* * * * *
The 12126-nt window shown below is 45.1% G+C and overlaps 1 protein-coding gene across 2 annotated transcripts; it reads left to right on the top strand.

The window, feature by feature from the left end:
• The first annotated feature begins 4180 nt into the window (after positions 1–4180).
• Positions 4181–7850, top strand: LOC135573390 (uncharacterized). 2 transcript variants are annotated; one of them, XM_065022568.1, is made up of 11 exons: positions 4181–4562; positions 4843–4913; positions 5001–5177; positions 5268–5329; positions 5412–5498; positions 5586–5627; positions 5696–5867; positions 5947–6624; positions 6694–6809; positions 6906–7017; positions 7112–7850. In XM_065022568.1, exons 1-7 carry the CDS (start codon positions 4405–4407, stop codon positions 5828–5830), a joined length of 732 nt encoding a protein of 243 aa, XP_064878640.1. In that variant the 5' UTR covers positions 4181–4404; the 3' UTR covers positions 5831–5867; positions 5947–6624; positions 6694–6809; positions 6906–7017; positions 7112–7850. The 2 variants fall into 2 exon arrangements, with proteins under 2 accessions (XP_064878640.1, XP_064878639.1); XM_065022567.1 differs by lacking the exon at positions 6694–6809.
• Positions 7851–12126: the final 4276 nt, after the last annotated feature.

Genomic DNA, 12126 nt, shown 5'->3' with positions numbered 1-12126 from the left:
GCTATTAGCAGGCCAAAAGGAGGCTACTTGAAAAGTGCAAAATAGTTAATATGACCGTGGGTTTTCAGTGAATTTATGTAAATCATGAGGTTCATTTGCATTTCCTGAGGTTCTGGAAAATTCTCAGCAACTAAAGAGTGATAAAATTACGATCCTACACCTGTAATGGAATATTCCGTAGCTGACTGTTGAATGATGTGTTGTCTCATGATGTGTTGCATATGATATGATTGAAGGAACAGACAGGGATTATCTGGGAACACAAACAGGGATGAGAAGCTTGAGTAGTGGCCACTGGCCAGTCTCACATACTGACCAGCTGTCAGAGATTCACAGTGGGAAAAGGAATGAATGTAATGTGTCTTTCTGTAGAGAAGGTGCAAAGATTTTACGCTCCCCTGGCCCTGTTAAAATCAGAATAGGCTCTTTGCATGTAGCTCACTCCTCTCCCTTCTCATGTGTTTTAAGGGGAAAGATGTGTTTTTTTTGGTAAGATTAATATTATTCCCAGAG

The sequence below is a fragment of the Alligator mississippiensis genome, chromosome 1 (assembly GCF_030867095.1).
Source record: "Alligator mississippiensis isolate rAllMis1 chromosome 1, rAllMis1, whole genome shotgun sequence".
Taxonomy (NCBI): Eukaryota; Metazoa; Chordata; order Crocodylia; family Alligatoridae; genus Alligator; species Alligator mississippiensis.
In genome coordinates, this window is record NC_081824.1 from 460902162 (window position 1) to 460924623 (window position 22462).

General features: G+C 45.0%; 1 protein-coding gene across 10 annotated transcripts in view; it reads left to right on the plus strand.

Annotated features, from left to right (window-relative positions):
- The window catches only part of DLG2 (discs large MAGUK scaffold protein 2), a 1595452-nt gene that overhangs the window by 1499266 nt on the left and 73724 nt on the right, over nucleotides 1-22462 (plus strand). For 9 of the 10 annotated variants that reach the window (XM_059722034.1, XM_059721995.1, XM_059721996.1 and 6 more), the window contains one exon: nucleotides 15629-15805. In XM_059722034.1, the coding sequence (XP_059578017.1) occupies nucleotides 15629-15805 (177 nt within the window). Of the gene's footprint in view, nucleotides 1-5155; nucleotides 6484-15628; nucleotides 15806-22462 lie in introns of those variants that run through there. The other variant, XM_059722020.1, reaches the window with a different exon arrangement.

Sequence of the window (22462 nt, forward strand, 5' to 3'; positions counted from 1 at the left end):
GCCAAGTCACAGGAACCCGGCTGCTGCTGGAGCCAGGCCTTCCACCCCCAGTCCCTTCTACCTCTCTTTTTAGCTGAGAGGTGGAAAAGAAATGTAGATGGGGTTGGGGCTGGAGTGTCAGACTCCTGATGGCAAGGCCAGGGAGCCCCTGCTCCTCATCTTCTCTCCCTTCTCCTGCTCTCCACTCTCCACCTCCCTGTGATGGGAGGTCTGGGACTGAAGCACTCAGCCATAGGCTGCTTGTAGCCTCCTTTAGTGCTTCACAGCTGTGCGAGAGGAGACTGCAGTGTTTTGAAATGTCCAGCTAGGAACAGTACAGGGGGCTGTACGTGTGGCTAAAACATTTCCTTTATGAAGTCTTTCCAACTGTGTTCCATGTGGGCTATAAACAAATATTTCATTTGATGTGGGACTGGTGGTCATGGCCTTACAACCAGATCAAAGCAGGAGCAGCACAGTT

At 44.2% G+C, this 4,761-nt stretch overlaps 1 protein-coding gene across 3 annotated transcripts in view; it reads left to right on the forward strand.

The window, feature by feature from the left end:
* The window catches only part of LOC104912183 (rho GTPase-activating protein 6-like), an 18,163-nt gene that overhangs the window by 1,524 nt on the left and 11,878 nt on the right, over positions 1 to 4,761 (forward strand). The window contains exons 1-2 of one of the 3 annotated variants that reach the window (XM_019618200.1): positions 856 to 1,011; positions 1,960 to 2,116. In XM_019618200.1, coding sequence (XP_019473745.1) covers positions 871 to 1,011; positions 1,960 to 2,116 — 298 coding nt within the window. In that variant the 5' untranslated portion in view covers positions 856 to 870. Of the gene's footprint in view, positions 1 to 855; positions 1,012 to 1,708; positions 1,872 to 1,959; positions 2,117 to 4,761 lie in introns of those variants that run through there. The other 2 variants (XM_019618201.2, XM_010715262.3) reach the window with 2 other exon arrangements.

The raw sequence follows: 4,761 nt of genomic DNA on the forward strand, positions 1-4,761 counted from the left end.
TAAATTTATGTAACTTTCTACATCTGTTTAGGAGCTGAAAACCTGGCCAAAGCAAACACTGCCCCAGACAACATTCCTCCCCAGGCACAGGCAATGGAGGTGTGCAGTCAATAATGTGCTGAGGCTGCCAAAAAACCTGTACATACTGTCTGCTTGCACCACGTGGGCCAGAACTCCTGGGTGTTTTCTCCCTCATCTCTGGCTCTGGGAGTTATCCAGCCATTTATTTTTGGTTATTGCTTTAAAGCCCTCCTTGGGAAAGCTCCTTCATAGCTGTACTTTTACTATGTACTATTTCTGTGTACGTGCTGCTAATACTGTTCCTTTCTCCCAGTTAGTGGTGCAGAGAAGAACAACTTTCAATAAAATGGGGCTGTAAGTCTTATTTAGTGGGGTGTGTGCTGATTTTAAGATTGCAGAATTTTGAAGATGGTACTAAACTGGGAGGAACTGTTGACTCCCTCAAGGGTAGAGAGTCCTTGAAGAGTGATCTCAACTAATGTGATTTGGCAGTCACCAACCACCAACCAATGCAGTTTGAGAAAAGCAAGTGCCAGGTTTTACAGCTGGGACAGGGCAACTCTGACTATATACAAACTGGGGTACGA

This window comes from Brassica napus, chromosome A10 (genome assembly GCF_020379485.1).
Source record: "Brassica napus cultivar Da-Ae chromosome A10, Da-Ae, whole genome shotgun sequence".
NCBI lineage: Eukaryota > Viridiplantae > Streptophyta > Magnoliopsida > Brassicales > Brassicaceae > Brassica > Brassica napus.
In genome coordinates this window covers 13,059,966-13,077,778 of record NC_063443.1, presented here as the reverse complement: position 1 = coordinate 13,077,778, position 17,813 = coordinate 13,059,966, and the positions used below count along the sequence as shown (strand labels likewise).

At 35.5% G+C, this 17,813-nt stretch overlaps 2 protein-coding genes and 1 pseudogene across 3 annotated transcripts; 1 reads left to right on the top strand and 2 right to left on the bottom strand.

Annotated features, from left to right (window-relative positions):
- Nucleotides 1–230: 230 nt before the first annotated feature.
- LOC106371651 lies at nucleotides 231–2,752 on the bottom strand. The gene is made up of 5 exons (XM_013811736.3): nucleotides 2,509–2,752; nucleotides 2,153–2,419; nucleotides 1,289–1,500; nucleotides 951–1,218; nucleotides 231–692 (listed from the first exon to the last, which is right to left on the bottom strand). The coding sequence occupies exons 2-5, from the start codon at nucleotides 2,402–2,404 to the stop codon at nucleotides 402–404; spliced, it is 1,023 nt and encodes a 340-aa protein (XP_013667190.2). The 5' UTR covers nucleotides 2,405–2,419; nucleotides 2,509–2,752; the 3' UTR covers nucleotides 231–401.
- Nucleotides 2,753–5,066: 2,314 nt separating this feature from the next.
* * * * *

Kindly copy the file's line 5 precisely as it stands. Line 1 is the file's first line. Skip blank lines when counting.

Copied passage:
• Positions 7851–12126: the final 4276 nt, after the last annotated feature.